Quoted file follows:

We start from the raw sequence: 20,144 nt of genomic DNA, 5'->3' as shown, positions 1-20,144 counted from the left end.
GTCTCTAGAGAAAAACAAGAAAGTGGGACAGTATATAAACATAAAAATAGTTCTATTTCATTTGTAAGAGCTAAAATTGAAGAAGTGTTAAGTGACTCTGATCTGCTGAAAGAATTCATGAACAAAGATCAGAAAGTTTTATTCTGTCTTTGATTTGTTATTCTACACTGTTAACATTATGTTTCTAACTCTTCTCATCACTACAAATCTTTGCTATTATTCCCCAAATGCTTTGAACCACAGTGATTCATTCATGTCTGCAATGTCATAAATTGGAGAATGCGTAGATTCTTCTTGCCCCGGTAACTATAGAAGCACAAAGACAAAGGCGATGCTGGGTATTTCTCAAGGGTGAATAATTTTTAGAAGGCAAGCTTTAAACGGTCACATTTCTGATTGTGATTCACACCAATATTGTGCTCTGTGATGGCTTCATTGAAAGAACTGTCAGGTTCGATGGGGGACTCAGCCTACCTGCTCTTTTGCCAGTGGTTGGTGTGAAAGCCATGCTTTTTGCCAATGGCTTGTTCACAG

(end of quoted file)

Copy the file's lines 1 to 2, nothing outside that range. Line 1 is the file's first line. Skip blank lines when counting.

We start from the raw sequence: 20,144 nt of genomic DNA, 5'->3' as shown, positions 1-20,144 counted from the left end.
GTCTCTAGAGAAAAACAAGAAAGTGGGACAGTATATAAACATAAAAATAGTTCTATTTCATTTGTAAGAGCTAAAATTGAAGAAGTGTTAAGTGACTCTGATCTGCTGAAAGAATTCATGAACAAAGATCAGAAAGTTTTATTCTGTCTTTGATTTGTTATTCTACACTGTTAACATTATGTTTCTAACTCTTCTCATCACTACAAATCTTTGCTATTATTCCCCAAATGCTTTGAACCACAGTGATTCATTCATGTCTGCAATGTCATAAATTGGAGAATGCGTAGATTCTTCTTGCCCCGGTAACTATAGAAGCACAAAGACAAAGGCGATGCTGGGTATTTCTCAAGGGTGAATAATTTTTAGAAGGCAAGCTTTAAACGGTCACATTTCTGATTGTGATTCACACCAATATTGTGCTCTGTGATGGCTTCATTGAAAGAACTGTCAGGTTCGATGGGGGACTCAGCCTACCTGCTCTTTTGCCAGTGGTTGGTGTGAAAGCCATGCTTTTTGCCAATGGCTTGTTCACAG